No sooner are the pencil-marks obliterated from our fingers and cuffs, and no sooner are the piles of blue books safe in the hands of the dread examiner, revealing, by their deficiencies, awful tales of nights at Carl's and the Howard, than, instead of being harassed by dire visions of a vacation passed in making up conditions, we are crushed beneath the no less awful question what to do with it. In the coming fall, the oft-repeated query, "Did you enjoy your vacation?" will be answered by a careless, "Yes," under which lurks an uneasy feeling that a summer to which we have long looked forward has slipped away and left but little behind it. For we no sooner have our time than we are possessed with an eager desire to kill it; and our joy, when released from the Annuals, is changed to disgust at finding an elephant on our hands.
Some few happy men find pleasure in books, - ay, and in books that are not novels, - and grind, with blissful visions of required studies anticipated; but many, though dreading the approach of the awful "last Thursday," are crushed under that most oppressive of "soft things," - a thirteen weeks' vacation.
But why is it that many of us, instead of returning in the fall rested, and braced for a year's work, find hard study even more irksome than before? Is it not because, instead of seeking change and novelty during the vacation, we live very much the same kind of life, the zest and tonic of a little study being removed? The student who spends his time entirely among our fashionable resorts, loafing, and playing the gallant to the same ever-present fair ones that throng our assembly-rooms and concert halls in the winter, becomes, through long nursing of his ennui, even less inclined for positive brain-work than before; and if, as is usually the case, his laziness has extended to bodily exercises, he returns to college but little improved in health.
Even the student who spends his thirteen weeks in Europe, though he has doubtless enjoyed his vacation, returns scarcely better prepared for the ensuing year. For, in the way of amusement, he merely exchanges the Museum for the Bouffes Parisiennes, Brighton Road for the Bois de Boulogne, and Papanti's for the Mabille. To be sure, it is a great thing to see the world, make the grand tour, etc.; but visiting picture-galleries and palaces, and dreaming under the combined influence of a cigar and the Lake of Como, are very poor preparations for mathematics and logic, relieved only by the milder diversions of a Cambridge winter; and the average student is apt to return with a much clearer conception of the works of Offenbach than of those of Michael Angelo, and of Monaco than of the Matterhorn.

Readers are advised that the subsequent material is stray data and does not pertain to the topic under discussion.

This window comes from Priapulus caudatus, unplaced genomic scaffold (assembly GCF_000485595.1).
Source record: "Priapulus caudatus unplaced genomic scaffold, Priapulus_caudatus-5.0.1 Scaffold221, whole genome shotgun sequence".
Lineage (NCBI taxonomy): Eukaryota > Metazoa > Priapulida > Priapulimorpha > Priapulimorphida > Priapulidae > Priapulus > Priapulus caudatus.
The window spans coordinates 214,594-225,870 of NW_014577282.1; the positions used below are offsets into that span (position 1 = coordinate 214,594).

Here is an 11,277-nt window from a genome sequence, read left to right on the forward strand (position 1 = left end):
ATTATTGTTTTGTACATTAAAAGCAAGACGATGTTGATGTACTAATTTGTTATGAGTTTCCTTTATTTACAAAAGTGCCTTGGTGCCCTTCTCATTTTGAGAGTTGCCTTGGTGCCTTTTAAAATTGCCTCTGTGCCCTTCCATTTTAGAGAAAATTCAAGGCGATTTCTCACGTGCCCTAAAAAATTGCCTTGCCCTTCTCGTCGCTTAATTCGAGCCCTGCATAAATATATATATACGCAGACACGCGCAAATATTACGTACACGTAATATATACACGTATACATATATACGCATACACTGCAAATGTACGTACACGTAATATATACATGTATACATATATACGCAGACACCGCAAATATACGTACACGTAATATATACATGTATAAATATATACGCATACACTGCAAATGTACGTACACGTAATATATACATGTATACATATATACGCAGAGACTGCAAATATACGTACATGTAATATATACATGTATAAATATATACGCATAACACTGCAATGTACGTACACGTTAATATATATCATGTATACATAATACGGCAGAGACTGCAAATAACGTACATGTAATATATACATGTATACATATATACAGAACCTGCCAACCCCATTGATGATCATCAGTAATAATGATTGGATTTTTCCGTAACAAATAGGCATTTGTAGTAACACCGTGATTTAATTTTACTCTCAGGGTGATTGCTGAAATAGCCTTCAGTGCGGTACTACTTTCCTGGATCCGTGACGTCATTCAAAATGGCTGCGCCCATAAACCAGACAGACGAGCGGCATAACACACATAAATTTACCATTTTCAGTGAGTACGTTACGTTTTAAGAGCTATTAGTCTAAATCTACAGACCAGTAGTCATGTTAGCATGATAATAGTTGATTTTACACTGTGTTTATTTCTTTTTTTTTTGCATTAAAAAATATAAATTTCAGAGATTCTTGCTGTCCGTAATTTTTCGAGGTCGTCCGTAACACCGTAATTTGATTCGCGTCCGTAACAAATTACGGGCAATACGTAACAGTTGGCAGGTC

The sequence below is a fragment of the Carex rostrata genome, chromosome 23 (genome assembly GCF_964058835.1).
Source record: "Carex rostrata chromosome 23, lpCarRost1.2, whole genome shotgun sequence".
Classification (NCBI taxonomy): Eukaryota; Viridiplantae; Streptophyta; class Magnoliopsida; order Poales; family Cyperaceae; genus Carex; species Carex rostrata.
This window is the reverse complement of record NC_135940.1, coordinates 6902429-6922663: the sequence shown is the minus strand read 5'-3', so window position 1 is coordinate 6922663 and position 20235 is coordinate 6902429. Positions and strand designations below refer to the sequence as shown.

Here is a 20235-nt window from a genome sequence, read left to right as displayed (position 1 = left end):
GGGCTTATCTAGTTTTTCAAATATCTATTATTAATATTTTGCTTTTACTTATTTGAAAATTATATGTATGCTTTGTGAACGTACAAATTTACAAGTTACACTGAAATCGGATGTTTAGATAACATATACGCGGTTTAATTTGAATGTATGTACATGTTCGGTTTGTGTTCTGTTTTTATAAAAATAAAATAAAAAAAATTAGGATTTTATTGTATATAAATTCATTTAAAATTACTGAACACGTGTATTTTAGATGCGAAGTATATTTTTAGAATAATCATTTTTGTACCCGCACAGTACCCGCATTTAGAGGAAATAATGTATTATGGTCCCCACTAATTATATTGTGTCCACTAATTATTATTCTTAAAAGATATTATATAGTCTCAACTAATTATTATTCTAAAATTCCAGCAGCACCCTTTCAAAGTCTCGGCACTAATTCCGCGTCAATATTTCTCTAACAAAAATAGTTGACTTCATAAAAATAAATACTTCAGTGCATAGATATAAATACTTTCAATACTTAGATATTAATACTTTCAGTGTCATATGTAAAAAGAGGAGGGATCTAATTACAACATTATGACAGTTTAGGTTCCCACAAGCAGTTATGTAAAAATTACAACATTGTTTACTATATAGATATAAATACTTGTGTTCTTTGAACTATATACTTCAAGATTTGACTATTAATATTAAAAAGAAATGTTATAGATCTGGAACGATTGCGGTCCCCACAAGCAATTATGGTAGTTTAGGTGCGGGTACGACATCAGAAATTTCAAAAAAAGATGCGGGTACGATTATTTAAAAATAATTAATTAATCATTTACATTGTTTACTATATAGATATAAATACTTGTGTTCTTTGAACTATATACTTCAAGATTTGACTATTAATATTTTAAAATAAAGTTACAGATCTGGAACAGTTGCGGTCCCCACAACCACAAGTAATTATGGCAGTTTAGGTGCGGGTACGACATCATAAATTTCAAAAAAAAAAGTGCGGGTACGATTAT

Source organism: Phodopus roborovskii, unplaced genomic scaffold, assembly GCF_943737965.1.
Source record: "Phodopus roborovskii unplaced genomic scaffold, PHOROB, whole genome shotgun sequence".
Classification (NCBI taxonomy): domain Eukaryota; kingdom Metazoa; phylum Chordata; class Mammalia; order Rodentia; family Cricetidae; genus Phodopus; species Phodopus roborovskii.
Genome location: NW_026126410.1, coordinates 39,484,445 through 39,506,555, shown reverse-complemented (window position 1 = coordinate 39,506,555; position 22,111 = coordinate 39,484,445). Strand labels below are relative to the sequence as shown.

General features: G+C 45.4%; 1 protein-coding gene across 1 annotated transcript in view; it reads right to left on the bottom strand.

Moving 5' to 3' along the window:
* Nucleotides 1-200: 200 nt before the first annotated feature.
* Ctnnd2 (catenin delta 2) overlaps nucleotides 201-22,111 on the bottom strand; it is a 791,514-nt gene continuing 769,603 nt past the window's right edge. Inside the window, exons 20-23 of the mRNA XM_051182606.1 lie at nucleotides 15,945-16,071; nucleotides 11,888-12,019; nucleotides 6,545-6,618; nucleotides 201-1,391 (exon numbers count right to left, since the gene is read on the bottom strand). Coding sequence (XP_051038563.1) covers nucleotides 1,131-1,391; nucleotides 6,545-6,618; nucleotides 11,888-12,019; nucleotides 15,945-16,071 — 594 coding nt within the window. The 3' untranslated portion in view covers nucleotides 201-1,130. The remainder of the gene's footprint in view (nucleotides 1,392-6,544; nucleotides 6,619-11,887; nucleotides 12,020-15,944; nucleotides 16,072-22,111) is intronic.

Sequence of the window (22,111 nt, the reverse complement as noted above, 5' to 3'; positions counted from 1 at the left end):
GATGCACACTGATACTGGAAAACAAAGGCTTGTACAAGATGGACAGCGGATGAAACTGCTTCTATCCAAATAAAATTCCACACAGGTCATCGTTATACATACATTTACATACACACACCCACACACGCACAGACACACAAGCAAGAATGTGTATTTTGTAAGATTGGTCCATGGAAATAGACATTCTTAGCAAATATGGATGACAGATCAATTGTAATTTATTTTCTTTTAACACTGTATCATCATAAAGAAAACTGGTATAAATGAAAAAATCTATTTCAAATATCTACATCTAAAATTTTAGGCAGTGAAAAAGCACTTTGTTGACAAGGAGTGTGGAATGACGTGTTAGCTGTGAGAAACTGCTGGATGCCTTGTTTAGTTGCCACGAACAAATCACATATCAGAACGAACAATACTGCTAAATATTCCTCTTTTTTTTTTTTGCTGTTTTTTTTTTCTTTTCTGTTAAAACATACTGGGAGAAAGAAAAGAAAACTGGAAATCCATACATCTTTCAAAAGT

The objects of a vacation are recreation and recuperation, and they must be sought in novelty, spiced with a little excitement; and if, by way of change, we can acquire some new accomplishment, or do a little solid reading, we need not consider this an encroachment on our period of rest. We have a whole continent before us; why not take a lesson of the English and German students? Where is the Harvard exploring party, the Canoe Club, the American Alpine Club? For in our forests and on our mountains and prairies, and not alone in a Saratoga drawing-room, should we seek change, and relief from our masters for the larger portion of the year, - Study and Society.